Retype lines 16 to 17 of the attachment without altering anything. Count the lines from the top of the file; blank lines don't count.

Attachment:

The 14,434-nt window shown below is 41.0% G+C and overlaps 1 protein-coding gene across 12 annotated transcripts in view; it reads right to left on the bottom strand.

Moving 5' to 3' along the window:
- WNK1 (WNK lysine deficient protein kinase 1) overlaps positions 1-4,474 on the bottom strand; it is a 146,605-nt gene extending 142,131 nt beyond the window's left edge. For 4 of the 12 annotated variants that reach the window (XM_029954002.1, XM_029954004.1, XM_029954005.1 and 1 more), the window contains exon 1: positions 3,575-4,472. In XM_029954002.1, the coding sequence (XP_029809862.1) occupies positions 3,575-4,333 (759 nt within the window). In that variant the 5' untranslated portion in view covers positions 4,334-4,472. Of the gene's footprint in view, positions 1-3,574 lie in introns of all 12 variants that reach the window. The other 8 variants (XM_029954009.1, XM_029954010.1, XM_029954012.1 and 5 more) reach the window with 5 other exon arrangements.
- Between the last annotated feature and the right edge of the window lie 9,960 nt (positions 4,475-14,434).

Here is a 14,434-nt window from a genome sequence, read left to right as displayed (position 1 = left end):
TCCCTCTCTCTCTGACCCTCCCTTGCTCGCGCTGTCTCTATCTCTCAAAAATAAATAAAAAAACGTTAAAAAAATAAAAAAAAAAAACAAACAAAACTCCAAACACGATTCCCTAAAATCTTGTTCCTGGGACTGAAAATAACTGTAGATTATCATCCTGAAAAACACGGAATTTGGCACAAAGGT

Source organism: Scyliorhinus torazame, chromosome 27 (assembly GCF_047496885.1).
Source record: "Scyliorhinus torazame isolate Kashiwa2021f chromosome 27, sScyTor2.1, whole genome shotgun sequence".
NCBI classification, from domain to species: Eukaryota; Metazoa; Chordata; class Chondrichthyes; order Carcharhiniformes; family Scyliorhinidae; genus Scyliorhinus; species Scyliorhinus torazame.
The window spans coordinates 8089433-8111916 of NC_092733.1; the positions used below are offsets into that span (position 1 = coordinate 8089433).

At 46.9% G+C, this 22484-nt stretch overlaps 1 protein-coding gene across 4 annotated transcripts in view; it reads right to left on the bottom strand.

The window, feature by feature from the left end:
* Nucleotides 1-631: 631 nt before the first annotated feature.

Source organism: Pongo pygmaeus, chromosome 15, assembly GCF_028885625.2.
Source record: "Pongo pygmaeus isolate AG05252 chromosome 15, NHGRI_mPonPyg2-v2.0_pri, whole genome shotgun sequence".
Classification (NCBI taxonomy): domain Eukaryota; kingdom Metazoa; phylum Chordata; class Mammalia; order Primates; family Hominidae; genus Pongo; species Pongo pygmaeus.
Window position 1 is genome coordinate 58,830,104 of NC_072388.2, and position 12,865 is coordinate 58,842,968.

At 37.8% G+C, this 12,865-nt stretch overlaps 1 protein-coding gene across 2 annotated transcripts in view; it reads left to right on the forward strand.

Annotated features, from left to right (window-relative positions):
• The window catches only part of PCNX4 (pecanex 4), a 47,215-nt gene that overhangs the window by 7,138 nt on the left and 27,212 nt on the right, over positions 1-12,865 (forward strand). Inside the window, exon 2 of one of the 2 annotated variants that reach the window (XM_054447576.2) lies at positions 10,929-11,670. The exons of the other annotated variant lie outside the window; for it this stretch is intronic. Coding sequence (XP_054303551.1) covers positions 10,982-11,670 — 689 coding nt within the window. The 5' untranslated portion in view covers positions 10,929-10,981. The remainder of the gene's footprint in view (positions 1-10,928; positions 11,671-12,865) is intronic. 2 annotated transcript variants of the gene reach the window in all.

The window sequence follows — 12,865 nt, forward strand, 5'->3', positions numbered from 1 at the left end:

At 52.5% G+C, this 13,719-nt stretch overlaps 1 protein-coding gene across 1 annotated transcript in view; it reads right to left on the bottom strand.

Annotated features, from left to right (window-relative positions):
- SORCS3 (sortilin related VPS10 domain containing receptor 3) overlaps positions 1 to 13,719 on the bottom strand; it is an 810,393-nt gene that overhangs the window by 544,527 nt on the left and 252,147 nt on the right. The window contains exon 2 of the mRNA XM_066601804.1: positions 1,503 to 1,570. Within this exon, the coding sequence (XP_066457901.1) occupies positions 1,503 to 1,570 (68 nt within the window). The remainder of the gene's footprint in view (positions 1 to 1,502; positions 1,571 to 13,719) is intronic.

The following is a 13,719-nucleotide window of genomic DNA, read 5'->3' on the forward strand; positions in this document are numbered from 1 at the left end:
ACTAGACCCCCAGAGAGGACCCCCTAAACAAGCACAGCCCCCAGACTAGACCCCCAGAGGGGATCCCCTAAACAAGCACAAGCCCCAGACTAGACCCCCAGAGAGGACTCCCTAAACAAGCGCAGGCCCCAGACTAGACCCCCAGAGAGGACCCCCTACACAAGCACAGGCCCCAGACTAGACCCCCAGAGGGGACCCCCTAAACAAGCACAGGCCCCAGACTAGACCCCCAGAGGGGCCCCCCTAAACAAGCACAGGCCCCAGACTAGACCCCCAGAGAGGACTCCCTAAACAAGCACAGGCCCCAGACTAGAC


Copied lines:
Classification (NCBI taxonomy): domain Eukaryota; kingdom Metazoa; phylum Chordata; class Mammalia; order Primates; family Hominidae; genus Pongo; species Pongo pygmaeus.
Window position 1 is genome coordinate 58,830,104 of NC_072388.2, and position 12,865 is coordinate 58,842,968.